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Helpful information on the world of beauty and aesthetics supplies.
Cutting salt cuts heart disease risk
Reducing dietary salt intake by as little as half a teaspoon a day could significantly cut cardiovascular disease risks and health care costs, according to a study published Jan. 20 online in the New England Journal of Medicine. Researchers used the Coronary Heart Disease Policy Model to quantify the benefits of reducing dietary salt intake by as much as 3 g per day. The population-based model is a computer simulation of heart disease in adults ages 35 and older in the United States. The data projected that cutting salt by 3 g each day would lower the annual number of new coronary heart disease cases by approximately 60,000, stroke by 32,000 and myocardial infarction by 54,000. Financially, researchers estimate that the nation would save $10 billion to $24 billion each year in health care costs (content.nejm.org/cgi/content/abstract/NEJMoa0907355v1/). "All those things together suggest it's a good idea to [advance] the efforts currently under way [to reduce dietary salt intake [Read more]
Darker skin not immune to melanoma
The authors of a new study are urging physicians to counsel dark- and light-skinned patients on the need for protection from the sun and to perform skin checks on all patients. Although blacks and Hispanics are less likely than whites to be diagnosed with melanoma, it is not unheard of, according to a study in the December 2009 Archives of Dermatology (archderm.ama-assn.org/cgi/content/abstract/145/12/1369/). And the diagnosis frequently is made at a more advanced -- and less curable -- stage among minority patients than it is for whites, said senior author Robert Kirsner, MD, PhD, professor and vice chair of dermatology at the University of Miami Miller School of Medicine in Florida. "We looked at three different 5-year periods, and while whites' diagnoses improved, blacks' and Hispanics' did not," Dr. Kirsner said. Melanoma is among the top 10 new cancer diagnoses for men and women in the nation, the researchers said. Melanoma incidence has increased 2.4% annually in the las [Read more]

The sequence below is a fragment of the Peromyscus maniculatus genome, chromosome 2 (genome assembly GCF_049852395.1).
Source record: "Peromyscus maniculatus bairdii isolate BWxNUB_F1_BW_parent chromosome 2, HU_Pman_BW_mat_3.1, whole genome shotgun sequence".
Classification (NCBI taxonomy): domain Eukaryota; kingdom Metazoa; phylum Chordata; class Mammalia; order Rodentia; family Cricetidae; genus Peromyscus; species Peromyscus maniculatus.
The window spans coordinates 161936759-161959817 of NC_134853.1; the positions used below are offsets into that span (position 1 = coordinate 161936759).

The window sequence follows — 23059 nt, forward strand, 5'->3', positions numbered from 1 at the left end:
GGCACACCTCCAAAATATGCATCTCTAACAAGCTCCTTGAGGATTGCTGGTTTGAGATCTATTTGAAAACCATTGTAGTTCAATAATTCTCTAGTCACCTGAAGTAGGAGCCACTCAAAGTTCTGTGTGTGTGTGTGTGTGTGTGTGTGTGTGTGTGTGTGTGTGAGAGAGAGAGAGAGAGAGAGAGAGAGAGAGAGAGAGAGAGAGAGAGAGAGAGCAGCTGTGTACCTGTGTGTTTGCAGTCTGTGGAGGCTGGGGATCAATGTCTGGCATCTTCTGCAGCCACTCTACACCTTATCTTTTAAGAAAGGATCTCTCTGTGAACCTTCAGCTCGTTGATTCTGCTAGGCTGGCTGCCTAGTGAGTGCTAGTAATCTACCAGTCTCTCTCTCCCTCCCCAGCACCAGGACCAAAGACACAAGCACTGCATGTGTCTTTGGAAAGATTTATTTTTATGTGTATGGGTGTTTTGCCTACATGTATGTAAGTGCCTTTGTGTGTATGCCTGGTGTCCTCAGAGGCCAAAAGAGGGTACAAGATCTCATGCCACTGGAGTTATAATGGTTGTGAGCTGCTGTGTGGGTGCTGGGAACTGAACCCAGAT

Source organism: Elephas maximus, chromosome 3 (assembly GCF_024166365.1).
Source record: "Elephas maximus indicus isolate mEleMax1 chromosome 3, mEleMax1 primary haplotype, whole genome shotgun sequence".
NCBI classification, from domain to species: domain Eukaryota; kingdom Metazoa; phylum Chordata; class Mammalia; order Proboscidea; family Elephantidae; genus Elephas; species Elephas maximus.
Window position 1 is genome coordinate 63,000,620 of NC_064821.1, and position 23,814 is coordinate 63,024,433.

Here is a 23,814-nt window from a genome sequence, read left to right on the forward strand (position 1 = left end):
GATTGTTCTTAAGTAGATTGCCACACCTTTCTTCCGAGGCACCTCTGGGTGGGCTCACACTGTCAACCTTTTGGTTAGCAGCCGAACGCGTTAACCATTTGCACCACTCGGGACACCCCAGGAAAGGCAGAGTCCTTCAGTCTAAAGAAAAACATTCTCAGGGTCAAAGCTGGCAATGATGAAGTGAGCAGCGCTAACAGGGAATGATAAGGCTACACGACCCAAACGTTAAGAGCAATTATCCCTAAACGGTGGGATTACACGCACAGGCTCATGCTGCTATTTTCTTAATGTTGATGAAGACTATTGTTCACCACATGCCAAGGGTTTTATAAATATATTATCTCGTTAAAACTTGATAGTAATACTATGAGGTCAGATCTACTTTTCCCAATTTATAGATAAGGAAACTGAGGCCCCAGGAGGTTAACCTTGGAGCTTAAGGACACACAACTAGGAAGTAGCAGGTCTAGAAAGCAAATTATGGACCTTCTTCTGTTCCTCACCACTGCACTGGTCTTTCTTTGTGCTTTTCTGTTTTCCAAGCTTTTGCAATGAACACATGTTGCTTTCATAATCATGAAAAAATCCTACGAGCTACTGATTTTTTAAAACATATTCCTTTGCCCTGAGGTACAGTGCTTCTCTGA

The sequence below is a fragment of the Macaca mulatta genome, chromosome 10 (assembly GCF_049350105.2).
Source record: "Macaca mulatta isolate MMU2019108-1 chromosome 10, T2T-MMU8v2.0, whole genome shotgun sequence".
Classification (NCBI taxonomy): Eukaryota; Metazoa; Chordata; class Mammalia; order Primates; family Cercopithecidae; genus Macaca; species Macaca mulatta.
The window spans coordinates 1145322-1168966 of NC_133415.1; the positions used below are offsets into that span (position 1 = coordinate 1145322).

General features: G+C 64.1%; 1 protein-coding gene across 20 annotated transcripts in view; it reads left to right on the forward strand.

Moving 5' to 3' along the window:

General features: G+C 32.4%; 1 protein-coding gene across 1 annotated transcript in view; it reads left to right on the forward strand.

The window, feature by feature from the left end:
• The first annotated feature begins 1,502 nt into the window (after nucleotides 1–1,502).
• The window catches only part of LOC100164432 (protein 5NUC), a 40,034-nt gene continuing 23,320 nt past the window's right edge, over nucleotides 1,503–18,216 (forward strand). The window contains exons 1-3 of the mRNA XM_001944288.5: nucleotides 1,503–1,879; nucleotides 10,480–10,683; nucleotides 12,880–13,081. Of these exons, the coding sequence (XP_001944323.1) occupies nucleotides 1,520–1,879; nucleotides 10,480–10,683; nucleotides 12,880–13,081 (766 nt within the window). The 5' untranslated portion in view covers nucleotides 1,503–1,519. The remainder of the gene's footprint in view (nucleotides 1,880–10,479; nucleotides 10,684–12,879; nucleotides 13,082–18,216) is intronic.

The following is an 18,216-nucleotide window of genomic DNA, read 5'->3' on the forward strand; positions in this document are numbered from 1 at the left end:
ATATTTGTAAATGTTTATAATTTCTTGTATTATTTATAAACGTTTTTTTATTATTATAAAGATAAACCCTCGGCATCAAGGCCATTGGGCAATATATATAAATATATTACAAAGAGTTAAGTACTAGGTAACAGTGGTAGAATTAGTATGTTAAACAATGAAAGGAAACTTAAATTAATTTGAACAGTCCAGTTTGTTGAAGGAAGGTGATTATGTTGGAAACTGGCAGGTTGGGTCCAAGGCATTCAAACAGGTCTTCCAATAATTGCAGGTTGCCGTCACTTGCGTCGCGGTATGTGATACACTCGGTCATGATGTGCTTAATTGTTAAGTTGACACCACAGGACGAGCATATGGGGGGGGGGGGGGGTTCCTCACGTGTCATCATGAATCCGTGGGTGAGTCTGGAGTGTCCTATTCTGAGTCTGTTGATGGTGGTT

New system warns health professionals of medication errors
With the December 2009 launch of a new national e-mail alert system for medication errors, health care professionals nationwide will get quick notice when a deadly or potentially deadly error has occurred. The Institute for Safe Medication Practices and the American Society of Health-System Pharmacists teamed up and developed the National Alert Network for Serious Medication Errors. Initially, alerts will go to the 35,000 pharmacists and other health care professionals in the ASHP network and ISMP's newsletter network, which reaches representatives in every U.S. hospital. But the goal is to extend the effort with the help of more national organizations, said Mike Cohen, CEO of ISMP. The alerts will include a description of the error and recommendations to prevent the same type of mistake. They will be sent only for the most dangerous types of medication errors, possibly fewer than 10 times a year, Cohen said. ISMP officials will determine whether to send an alert. He gave a [Read more]
H1N1 added to new immunization schedules
The Centers for Disease Controls and Prevention Advisory Committee on Immunization Practices has released new immunization schedules for adults, adolescents and children, recommending a new human papillomavirus vaccine for females and the hepatitis A vaccine for people in close contact with international adoptees. The schedules also note CDC recommendations about vaccines for influenza A(H1N1). The new vaccine schedule for adults was published in the Jan. 5 Annals of Internal Medicine (www.annals.org/content/152/1/36.short). The schedule for children and adolescents appeared in the January Pediatrics (pediatrics.aappublications.org/cgi/content/short/125/1/195/). The annual revisions come as health experts work to bolster vaccine rates among adults and encourage physicians to continue immunizing patients for H1N1, even with cases of the virus declining nationwide. Experts say vaccination will help prevent a third wave of the epidemic, following waves in the spring and the fall. [Read more]